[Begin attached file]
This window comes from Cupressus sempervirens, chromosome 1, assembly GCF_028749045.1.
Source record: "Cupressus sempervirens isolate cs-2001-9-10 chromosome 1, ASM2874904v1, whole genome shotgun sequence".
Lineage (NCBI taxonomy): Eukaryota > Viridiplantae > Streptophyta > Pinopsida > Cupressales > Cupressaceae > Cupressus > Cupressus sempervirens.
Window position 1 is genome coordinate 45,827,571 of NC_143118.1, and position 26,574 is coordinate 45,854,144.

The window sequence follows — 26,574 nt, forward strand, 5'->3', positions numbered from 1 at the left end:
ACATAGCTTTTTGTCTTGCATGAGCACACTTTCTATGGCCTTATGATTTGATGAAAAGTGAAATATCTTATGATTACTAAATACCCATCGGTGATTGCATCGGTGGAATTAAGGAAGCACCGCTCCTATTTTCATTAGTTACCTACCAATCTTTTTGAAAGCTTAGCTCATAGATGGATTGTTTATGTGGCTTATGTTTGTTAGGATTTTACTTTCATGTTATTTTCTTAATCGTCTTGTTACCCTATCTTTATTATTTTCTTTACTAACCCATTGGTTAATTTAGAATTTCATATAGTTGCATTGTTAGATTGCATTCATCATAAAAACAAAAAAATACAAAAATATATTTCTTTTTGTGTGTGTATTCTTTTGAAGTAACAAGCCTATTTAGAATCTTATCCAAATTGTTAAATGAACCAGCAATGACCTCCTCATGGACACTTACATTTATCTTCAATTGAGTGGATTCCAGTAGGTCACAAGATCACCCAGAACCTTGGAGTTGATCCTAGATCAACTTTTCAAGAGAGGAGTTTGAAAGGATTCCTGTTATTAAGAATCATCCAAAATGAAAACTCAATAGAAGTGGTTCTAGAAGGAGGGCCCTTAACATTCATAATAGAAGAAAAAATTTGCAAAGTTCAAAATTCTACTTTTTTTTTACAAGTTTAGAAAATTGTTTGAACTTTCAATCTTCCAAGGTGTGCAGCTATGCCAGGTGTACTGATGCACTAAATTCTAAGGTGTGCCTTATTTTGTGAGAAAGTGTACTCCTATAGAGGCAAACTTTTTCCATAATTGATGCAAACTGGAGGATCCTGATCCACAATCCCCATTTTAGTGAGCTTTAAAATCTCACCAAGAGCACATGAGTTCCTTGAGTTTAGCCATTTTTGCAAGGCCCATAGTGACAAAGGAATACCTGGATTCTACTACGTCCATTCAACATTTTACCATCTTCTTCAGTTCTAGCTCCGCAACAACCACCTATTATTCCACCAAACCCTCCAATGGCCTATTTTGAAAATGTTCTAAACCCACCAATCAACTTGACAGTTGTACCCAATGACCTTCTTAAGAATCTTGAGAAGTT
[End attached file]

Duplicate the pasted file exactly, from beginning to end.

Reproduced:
This window comes from Cupressus sempervirens, chromosome 1, assembly GCF_028749045.1.
Source record: "Cupressus sempervirens isolate cs-2001-9-10 chromosome 1, ASM2874904v1, whole genome shotgun sequence".
Lineage (NCBI taxonomy): Eukaryota > Viridiplantae > Streptophyta > Pinopsida > Cupressales > Cupressaceae > Cupressus > Cupressus sempervirens.
Window position 1 is genome coordinate 45,827,571 of NC_143118.1, and position 26,574 is coordinate 45,854,144.

The window sequence follows — 26,574 nt, forward strand, 5'->3', positions numbered from 1 at the left end:
ACATAGCTTTTTGTCTTGCATGAGCACACTTTCTATGGCCTTATGATTTGATGAAAAGTGAAATATCTTATGATTACTAAATACCCATCGGTGATTGCATCGGTGGAATTAAGGAAGCACCGCTCCTATTTTCATTAGTTACCTACCAATCTTTTTGAAAGCTTAGCTCATAGATGGATTGTTTATGTGGCTTATGTTTGTTAGGATTTTACTTTCATGTTATTTTCTTAATCGTCTTGTTACCCTATCTTTATTATTTTCTTTACTAACCCATTGGTTAATTTAGAATTTCATATAGTTGCATTGTTAGATTGCATTCATCATAAAAACAAAAAAATACAAAAATATATTTCTTTTTGTGTGTGTATTCTTTTGAAGTAACAAGCCTATTTAGAATCTTATCCAAATTGTTAAATGAACCAGCAATGACCTCCTCATGGACACTTACATTTATCTTCAATTGAGTGGATTCCAGTAGGTCACAAGATCACCCAGAACCTTGGAGTTGATCCTAGATCAACTTTTCAAGAGAGGAGTTTGAAAGGATTCCTGTTATTAAGAATCATCCAAAATGAAAACTCAATAGAAGTGGTTCTAGAAGGAGGGCCCTTAACATTCATAATAGAAGAAAAAATTTGCAAAGTTCAAAATTCTACTTTTTTTTTACAAGTTTAGAAAATTGTTTGAACTTTCAATCTTCCAAGGTGTGCAGCTATGCCAGGTGTACTGATGCACTAAATTCTAAGGTGTGCCTTATTTTGTGAGAAAGTGTACTCCTATAGAGGCAAACTTTTTCCATAATTGATGCAAACTGGAGGATCCTGATCCACAATCCCCATTTTAGTGAGCTTTAAAATCTCACCAAGAGCACATGAGTTCCTTGAGTTTAGCCATTTTTGCAAGGCCCATAGTGACAAAGGAATACCTGGATTCTACTACGTCCATTCAACATTTTACCATCTTCTTCAGTTCTAGCTCCGCAACAACCACCTATTATTCCACCAAACCCTCCAATGGCCTATTTTGAAAATGTTCTAAACCCACCAATCAACTTGACAGTTGTACCCAATGACCTTCTTAAGAATCTTGAGAAGTT